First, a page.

by Shoshana Resnikoff, ’08
The fuzzy head is tipping to one side, making my head jostle around inside it like dice in a gambler’s fist. I can’t see out of the eyeholes, partly because they are dipping low and partly because I don’t have my glasses on — they are too bulky under the headpiece. I am overheated and sweaty and I feel a little tense. Also, I can’t walk straight; my hiking-booted-feet are encased in even larger foot-coverings, making it almost impossible to tell where my foot ends and the ground begins.
My coworker Daniel has to guide me gently around the house, holding onto my arms to keep me from stumbling and warning me — occasionally too late — about oncoming obstacles. “Why on earth am I doing this to myself?” I think. What possible payoff could make this torture worth it? And then, finally, we make it to our destination and I see and hear thirty four-year-old children cry out at in jubilation: “SMOKEY!” Oh, right. That’s why I'm doing this.
How did I get roped into playing an oversized teddy bear with an environmental conscience? Well, it has to do with three little letters: S, C, and A. It’s not every girl who gets to put “being Smokey Bear” on her list of skills and experiences on her resume. Of course, it is not every girl who gets to do an SCA internship at Grey Towers, either, so apparently I'm a lucky person all around. When I first applied for an SCA internship I never would have guessed that I’d end up wrapped in fake fur while enthusiastic toddlers crawled all over me in a rush to tell me about fire prevention. That is what happened, though, and truly grateful that it did.
You’re going to have to bear with me while I tell this story. It will be boring at times, as any account of a person’s life can be. You might also get frustrated — frustrated at my shortsightedness, my immaturity, even my over-abundance of commas. I promise, though, there is a moral to this story. So please, have patience, as I try to explain what I thought I was gaining from my SCA internship, what I actually did gain, and what the difference between the two meant for me. I’m going to try to explain how my SCA experience transformed me. I’ve broken it down into three broad different ways that SCA proved transformative: it transformed the way I see my fellow Americans, it changed the way I think about the kind of work I want to do with my future, and it altered irrevocably the nature of my relationship with ‘my country.’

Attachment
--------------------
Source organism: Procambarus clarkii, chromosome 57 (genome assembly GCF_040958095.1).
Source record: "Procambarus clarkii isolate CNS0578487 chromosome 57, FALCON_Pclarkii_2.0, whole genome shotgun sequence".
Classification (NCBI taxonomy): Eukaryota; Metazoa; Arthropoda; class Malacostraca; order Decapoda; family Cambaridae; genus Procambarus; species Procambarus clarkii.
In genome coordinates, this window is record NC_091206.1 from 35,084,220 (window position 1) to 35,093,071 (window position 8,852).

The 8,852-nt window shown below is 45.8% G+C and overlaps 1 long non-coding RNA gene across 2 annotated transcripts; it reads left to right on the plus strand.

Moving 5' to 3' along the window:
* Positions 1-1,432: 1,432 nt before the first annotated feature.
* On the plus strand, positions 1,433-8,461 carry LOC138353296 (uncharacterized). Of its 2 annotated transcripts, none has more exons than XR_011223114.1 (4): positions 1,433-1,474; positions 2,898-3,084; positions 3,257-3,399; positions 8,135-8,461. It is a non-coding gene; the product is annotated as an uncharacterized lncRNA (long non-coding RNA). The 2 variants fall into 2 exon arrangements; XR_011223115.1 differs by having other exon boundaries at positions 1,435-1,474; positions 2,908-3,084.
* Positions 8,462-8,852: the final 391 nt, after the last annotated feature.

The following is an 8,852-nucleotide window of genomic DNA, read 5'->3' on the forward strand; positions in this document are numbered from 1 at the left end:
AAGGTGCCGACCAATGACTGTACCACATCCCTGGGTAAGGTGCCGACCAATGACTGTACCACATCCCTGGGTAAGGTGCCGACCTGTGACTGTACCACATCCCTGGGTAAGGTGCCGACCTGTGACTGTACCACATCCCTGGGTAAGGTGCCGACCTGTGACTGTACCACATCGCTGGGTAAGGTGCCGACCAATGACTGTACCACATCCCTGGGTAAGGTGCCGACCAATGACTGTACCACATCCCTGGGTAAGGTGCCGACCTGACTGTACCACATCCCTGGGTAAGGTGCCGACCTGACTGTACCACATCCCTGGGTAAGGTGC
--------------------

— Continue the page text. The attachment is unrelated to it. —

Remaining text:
Gifford Pinchot was the first chief of the US Forest Service, twice-Governor of Pennsylvania, and is credited with being the father of modern American nature conservation. He was also the son of the man who built Grey Towers, was its eventual owner and its most distinguished resident. He wrote in his autobiography Breaking New Ground that he felt the need to tell his story and the story of American conservation because he wanted to make sure that the American public got the “true picture” of the early years of American conservation. “And for drawing that picture personal history beats documentary history all hollow.” He made it clear that “history written from personal recollection, fortified by documents, impresses me more and more as I grow older.” I can't help but think that it is therefore fitting that I follow his great example in the format of my story. I’m going try my best to paint a “true picture” of my time as an SCA intern at Grey Towers, explaining what I did and what I learned and fortifying my experiences with the “documentary history” of photographs. I haven’t lived as full or as meaningful a life as Gifford Pinchot yet, but for now this will have to do.
Editor’s note: Stay tuned next month for the next installment of Shoshana’s story, where we learn how she found SCA and ultimately Grey Towers.
Photos: top - Shoshana as Smokey Bear; bottom - Gifford Pinchot - photo courtesy of Gerarld Williams, retired US Forest Service national historian
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